This layer is one of the South Atlantic LCC indicators in the freshwater aquatic ecosystem. It is an index of impervious surface within each watershed.
Reason for Selection
Impervious cover is easy to monitor and model, and is widely used and understood by diverse partners. It is also strongly linked to water quality, estuary condition, eutrophication, and freshwater inflow (Schueler et al. 2009, Wenger et al. 2008, Uphoff et al. 2011).
National Land Cover Database 2011
(NLCD 2011): Percent developed imperviousness
National Hydrography Dataset Plus Version 2
(NHD Plus Version 2)
1) We calculated percent impervious for each NHD Plus catchment using the NLCD 2011 impervious surface layer and the ArcGIS Zonal Statistics as Table tool.
2) We converted percent impervious to percent permeable using the formula [percent permeable = 100 - percent impervious] to maintain consistent scoring across South Atlantic LCC indicators (high values indicate better ecological condition) and joined the resulting table back to NHD Plus catchment layer.
3) We converted vector catchments to a raster with 200 m cell size using the ArcGIS Polygon to Raster tool with a cell assignment type of "maximum combined area". The final indicator is continuous, with values ranging as follows:
High: 100% of catchment permeable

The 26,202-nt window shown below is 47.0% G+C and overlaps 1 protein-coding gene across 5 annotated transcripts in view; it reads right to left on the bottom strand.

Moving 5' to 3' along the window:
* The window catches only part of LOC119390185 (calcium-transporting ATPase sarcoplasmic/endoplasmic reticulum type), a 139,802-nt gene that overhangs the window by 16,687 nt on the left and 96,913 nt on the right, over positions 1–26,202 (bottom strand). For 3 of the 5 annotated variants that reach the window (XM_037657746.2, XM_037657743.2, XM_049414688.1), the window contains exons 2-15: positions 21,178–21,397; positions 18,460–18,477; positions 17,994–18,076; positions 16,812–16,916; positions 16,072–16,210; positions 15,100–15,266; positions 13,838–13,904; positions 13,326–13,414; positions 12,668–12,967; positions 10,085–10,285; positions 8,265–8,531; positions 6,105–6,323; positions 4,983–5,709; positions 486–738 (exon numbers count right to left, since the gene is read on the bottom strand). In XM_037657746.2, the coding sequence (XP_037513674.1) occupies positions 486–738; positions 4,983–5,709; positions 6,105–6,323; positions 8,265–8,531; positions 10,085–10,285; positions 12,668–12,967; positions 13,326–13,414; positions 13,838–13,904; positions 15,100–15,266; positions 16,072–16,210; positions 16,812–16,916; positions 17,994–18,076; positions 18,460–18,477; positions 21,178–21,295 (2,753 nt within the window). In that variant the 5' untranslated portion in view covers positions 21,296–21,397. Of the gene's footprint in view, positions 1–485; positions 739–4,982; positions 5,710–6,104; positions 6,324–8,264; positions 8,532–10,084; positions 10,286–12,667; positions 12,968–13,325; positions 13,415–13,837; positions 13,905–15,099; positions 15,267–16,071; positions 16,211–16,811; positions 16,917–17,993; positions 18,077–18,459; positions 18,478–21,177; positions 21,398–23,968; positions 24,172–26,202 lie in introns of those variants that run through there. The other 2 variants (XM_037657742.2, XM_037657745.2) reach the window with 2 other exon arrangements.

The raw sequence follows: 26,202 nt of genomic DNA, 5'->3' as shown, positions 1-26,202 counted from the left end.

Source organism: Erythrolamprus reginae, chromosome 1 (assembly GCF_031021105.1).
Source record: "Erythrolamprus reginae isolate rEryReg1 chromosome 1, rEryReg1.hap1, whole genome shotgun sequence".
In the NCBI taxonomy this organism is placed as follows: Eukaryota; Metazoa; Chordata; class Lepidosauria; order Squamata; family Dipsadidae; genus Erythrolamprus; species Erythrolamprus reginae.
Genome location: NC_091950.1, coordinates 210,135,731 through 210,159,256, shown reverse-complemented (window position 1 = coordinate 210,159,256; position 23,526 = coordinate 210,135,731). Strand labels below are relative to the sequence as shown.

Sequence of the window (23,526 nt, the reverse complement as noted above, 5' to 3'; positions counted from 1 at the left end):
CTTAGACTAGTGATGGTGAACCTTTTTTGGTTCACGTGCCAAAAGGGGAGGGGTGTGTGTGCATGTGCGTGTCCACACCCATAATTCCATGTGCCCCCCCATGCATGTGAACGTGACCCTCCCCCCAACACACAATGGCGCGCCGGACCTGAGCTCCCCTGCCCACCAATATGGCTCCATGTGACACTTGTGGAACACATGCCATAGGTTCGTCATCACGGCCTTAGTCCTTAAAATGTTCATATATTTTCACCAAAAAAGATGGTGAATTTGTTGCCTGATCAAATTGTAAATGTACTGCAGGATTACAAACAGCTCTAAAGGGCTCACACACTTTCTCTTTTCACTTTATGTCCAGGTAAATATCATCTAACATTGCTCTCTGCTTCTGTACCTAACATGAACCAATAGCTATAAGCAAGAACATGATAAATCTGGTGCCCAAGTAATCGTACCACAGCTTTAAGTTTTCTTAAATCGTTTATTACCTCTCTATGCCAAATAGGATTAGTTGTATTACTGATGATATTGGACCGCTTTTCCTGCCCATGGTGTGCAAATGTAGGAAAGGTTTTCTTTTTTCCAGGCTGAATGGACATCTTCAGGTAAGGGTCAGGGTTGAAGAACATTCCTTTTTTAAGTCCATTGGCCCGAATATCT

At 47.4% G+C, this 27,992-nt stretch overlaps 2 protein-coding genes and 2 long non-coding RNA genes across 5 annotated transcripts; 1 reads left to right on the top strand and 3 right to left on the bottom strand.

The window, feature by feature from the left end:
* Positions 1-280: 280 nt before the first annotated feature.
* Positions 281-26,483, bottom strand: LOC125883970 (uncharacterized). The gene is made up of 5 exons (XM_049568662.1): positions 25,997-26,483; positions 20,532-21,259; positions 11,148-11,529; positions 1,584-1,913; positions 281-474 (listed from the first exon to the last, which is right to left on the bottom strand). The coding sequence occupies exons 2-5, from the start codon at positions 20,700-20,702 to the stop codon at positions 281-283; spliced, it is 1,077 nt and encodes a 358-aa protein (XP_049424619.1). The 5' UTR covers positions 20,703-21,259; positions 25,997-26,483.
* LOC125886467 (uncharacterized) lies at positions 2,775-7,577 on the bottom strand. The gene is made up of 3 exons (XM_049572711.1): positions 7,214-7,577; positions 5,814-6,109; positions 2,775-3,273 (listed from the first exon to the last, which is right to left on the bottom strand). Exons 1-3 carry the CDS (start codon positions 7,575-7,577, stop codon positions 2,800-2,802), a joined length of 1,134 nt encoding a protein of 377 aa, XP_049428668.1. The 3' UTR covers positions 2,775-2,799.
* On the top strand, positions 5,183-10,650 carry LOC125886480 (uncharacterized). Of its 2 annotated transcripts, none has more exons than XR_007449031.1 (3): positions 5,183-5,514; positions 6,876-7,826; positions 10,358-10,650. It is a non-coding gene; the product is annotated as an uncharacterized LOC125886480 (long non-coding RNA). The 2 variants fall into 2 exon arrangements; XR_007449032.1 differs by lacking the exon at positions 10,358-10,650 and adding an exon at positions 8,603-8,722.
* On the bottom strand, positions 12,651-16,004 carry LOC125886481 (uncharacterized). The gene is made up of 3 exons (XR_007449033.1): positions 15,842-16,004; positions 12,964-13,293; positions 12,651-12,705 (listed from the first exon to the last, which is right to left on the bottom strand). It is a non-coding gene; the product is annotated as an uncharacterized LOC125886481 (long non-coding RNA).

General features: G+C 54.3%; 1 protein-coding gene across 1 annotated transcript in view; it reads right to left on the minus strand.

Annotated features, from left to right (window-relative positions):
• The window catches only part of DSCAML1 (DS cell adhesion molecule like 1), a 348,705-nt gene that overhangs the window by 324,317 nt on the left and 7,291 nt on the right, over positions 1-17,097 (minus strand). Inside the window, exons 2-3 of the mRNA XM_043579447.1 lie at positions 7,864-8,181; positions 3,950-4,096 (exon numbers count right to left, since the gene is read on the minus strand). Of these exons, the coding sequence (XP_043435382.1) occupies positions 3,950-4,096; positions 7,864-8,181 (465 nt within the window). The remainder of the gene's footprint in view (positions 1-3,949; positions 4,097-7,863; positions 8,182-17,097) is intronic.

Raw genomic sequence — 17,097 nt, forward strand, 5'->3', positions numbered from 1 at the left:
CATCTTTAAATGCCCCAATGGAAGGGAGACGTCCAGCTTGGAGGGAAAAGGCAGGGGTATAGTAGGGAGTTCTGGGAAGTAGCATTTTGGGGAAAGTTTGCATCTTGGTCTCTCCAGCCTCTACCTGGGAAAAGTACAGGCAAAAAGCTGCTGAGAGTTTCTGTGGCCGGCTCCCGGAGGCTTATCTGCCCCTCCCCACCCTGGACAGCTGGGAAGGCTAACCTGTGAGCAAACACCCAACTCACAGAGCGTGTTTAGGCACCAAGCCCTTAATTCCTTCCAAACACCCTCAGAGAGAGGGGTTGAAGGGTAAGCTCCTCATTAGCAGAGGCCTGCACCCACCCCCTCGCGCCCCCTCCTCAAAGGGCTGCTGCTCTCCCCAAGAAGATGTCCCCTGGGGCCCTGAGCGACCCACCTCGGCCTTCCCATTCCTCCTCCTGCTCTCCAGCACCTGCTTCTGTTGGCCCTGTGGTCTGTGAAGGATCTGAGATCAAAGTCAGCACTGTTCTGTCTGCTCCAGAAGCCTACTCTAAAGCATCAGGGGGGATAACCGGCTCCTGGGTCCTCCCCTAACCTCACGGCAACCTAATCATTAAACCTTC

Low: 9% of catchment permeable
Defining the Spatial Extent of Ecosystems
Freshwater aquatic indicators were applied to all parts of the South Atlantic LCC geography not classified as marine or estuarine, so no refined extent was needed.
-- May not account for differences in permeability between different types of soils and land uses.
Disclaimer: Comparing with Older Indicator Versions
While this indicator has changed since the
version of permeable surface used in Blueprint 2.0
, this only reflects differences in the way it was calculated and should not be compared to measure change over time.
The South Atlantic ecosystem indicators serve as the South Atlantic LCC's metrics of success and drive the identification of priority areas for shared action in the Conservation Blueprint. To learn more about the indicators and how they are being used, please visit the indicator page. Check out the Blueprint page for more information on the development of the Blueprint, a living spatial plan to conserve our natural and cultural resources.
Schueler, T., Fraley-McNeal, L., and Cappiella, K. (2009). ”Is Impervious Cover Still Important? Review of Recent Research.” J. Hydrol. Eng. 14, SPECIAL ISSUE: Impervious Surfaces in Hydrologic Modeling and Monitoring, 309–315.
James H. Uphoff Jr., Margaret McGinty, Rudolph Lukacovic, James Mowrer & Bruce Pyle (2011): Impervious Surface, Summer Dissolved Oxygen, and Fish Distribution in Chesapeake Bay Subestuaries: Linking Watershed Development, Habitat Conditions, and Fisheries Management, North American Journal of Fisheries Management, 31:3, 554-566.
Wenger, S. J., J. T. Peterson, M. C. Freeman, B. J. Freeman, D. D. Homans. 2008. Stream fish occurrence in response to impervious cover, historic land use and hydrogeomorphic factors Canadian Journal of Fisheries and Aquatic Sciences 65, 1250-1264.
U.S. Environmental Protection Agency (USEPA) and the U.S. Geological Survey (USGS). 2012. National Hydrography Dataset Plus. 2.10. <
Xian, G., Homer, C., Dewitz, J., Fry, J., Hossain, N., and Wickham, J., 2011.
The change of impervious surface area between 2001 and 2006 in the conterminous United States
Photogrammetric Engineering and Remote Sensing
, Vol. 77(8): 758-762.